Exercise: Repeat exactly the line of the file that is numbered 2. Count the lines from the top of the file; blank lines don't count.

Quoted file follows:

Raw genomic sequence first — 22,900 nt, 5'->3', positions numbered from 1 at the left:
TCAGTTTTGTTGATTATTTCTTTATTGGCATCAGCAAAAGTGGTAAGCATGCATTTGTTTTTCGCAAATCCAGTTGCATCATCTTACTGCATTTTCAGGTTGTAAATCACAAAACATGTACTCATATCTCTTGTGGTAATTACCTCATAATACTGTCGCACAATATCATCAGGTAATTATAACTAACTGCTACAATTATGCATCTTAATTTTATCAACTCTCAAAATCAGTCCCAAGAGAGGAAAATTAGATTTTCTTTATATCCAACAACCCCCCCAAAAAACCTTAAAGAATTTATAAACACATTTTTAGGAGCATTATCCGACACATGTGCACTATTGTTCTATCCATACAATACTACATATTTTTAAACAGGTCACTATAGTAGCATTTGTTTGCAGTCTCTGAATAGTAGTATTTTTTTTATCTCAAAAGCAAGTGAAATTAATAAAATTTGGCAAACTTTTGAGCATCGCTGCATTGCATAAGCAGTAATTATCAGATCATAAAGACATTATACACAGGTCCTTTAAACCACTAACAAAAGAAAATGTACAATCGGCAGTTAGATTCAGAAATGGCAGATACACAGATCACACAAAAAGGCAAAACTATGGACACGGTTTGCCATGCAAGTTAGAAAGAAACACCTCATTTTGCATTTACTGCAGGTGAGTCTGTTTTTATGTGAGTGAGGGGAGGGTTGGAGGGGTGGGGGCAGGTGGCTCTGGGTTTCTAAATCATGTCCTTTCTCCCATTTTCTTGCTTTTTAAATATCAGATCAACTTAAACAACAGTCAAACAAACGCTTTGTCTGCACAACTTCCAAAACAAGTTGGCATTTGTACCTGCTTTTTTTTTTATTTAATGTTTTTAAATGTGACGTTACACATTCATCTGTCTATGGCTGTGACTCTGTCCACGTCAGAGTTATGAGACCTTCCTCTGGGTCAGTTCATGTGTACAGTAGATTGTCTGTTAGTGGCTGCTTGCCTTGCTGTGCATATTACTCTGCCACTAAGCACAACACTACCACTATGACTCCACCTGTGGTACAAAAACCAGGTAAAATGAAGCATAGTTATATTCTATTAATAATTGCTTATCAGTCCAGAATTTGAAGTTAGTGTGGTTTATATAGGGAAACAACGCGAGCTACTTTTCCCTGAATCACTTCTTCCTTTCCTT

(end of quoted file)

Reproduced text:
TCAGTTTTGTTGATTATTTCTTTATTGGCATCAGCAAAAGTGGTAAGCATGCATTTGTTTTTCGCAAATCCAGTTGCATCATCTTACTGCATTTTCAGGTTGTAAATCACAAAACATGTACTCATATCTCTTGTGGTAATTACCTCATAATACTGTCGCACAATATCATCAGGTAATTATAACTAACTGCTACAATTATGCATCTTAATTTTATCAACTCTCAAAATCAGTCCCAAGAGAGGAAAATTAGATTTTCTTTATATCCAACAACCCCCCCAAAAAACCTTAAAGAATTTATAAACACATTTTTAGGAGCATTATCCGACACATGTGCACTATTGTTCTATCCATACAATACTACATATTTTTAAACAGGTCACTATAGTAGCATTTGTTTGCAGTCTCTGAATAGTAGTATTTTTTTTATCTCAAAAGCAAGTGAAATTAATAAAATTTGGCAAACTTTTGAGCATCGCTGCATTGCATAAGCAGTAATTATCAGATCATAAAGACATTATACACAGGTCCTTTAAACCACTAACAAAAGAAAATGTACAATCGGCAGTTAGATTCAGAAATGGCAGATACACAGATCACACAAAAAGGCAAAACTATGGACACGGTTTGCCATGCAAGTTAGAAAGAAACACCTCATTTTGCATTTACTGCAGGTGAGTCTGTTTTTATGTGAGTGAGGGGAGGGTTGGAGGGGTGGGGGCAGGTGGCTCTGGGTTTCTAAATCATGTCCTTTCTCCCATTTTCTTGCTTTTTAAATATCAGATCAACTTAAACAACAGTCAAACAAACGCTTTGTCTGCACAACTTCCAAAACAAGTTGGCATTTGTACCTGCTTTTTTTTTTATTTAATGTTTTTAAATGTGACGTTACACATTCATCTGTCTATGGCTGTGACTCTGTCCACGTCAGAGTTATGAGACCTTCCTCTGGGTCAGTTCATGTGTACAGTAGATTGTCTGTTAGTGGCTGCTTGCCTTGCTGTGCATATTACTCTGCCACTAAGCACAACACTACCACTATGACTCCACCTGTGGTACAAAAACCAGGTAAAATGAAGCATAGTTATATTCTATTAATAATTGCTTATCAGTCCAGAATTTGAAGTTAGTGTGGTTTATATAGGGAAACAACGCGAGCTACTTTTCCCTGAATCACTTCTTCCTTTCCTT